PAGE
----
Friday, 14 March 2014

MigrationWatch claims immigration costs £22m a day

MigrationWatch UK has published a report claiming that immigration has cost the UK £22m a day between 1995 and 2001.

The MigrationWatch report uses the same data an methodology as a recent report by UCL that claimed immigration made a positive contribution to the economy but they say they have used more realistic assumptions about immigrants claiming benefits and haven't covered up some inconvenient findings that they say UCL did.

There's no doubt in my mind that immigration costs the economy money. It is inconceivable that when unemployment is so high, the contribution an immigrant worker makes to the economy is greater than the cost of providing their own services and the services and benefits paid to someone who already lives here that could have been doing that job and the cost of providing for their family as well. Whether that cost amounts to £95bn over 6 years I don't know but the more I think about it, the more plausible it sounds.

UKIP policy is to freeze economic immigration for 5 years and then introduce a points-based system to ensure that the immigrants we do allow into the country have skills we need, money to pay their bills and a house and job to go to when they arrive. This will allow people who already live here to fill the vacancies that arise during those 5 years rather than sitting at home on benefits whilst 9 out of 10 new jobs go to newly-arrived immigrants. This policy is about space, not race and would apply equally to everyone rather than discriminating against people who don't live in EU countries as current rules do. Refugees and asylum seekers would of course be unaffected by this policy as immigration and asylum are two completely different things.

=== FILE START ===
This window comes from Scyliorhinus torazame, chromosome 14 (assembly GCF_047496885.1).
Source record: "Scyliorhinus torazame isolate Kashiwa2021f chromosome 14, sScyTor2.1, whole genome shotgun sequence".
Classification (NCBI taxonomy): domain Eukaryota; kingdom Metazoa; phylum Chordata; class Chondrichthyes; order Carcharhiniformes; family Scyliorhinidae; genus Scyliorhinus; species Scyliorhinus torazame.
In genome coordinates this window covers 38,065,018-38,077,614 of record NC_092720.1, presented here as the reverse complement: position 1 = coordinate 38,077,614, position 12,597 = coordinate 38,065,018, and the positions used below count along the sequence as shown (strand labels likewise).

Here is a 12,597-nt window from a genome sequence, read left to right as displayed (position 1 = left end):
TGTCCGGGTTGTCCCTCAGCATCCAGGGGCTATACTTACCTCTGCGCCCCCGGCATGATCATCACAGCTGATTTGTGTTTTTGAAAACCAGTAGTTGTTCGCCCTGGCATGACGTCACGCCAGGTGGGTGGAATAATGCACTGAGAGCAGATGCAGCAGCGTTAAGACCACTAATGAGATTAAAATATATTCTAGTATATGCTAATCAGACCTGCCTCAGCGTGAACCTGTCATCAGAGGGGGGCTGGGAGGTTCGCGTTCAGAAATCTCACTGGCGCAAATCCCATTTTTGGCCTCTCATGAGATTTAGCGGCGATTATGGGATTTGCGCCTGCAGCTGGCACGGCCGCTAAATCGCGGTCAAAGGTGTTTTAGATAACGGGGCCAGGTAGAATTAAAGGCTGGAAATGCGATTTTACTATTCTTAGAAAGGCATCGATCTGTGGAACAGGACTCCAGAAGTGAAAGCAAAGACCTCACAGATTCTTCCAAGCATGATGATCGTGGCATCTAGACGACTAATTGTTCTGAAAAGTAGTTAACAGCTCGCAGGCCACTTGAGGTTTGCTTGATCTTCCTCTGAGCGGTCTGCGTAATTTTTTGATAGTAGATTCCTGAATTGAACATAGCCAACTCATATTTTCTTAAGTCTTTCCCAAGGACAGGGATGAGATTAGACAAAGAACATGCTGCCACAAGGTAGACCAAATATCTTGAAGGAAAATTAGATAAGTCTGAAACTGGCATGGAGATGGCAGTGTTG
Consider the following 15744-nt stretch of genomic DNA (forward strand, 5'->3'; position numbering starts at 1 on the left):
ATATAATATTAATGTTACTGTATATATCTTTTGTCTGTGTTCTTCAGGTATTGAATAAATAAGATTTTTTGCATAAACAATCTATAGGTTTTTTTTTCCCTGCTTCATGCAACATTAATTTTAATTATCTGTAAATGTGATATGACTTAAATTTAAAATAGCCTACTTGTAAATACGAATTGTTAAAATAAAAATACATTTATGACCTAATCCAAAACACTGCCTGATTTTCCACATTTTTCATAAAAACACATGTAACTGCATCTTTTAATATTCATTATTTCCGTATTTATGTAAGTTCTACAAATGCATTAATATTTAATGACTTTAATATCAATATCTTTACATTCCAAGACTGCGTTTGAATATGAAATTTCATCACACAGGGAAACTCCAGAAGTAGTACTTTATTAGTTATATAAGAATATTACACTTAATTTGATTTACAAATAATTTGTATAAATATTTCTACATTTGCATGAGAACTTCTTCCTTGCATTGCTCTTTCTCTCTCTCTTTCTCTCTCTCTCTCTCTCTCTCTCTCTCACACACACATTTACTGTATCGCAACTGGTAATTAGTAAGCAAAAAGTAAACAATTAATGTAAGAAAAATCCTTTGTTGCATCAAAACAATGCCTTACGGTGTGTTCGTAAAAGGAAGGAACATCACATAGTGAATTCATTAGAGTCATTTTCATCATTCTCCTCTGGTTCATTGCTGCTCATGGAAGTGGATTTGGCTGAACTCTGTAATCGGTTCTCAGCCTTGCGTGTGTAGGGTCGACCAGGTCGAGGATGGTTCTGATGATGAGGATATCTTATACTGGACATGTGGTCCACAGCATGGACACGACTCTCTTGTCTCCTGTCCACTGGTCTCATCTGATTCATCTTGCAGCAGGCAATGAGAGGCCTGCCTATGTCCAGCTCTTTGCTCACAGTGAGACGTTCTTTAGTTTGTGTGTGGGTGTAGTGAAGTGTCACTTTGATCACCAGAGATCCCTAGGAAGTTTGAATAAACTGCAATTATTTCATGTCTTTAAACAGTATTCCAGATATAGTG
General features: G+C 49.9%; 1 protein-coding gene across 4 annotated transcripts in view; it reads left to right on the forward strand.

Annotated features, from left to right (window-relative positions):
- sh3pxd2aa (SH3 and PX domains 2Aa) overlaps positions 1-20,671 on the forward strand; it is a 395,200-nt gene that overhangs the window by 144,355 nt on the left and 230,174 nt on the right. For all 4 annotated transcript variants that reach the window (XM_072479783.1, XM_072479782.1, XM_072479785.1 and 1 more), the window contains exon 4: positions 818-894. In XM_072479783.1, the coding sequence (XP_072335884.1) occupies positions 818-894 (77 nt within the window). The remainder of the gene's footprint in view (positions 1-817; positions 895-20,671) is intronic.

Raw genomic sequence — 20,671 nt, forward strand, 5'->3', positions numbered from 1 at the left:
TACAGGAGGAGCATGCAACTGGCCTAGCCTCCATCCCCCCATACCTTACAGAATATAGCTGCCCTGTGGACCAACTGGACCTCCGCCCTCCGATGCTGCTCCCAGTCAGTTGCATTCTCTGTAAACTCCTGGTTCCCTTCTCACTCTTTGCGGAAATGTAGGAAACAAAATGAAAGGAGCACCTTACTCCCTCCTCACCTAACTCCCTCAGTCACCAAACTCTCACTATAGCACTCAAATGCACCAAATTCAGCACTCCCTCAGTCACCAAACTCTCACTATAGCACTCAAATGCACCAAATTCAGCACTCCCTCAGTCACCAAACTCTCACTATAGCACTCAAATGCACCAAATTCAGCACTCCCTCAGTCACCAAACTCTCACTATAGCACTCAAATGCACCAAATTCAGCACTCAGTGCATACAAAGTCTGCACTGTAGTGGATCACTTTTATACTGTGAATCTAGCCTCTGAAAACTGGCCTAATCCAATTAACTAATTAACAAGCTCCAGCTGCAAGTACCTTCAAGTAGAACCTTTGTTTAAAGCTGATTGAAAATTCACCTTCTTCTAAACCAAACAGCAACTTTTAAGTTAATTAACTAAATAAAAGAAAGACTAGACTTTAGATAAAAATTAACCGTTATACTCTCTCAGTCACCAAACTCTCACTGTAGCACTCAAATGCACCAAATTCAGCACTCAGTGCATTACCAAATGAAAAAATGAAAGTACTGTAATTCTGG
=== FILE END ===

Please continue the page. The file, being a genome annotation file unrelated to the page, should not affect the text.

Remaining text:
It's good to finally see some open debate about the cost of immigration to our economy and to a lesser extend the impact on society. The media will of course side with UCL because criticising immigration gets you denounced as a racist by the Guardian-reading elite but it's important that people continue to put their heads above the parapet and keep the debate going.
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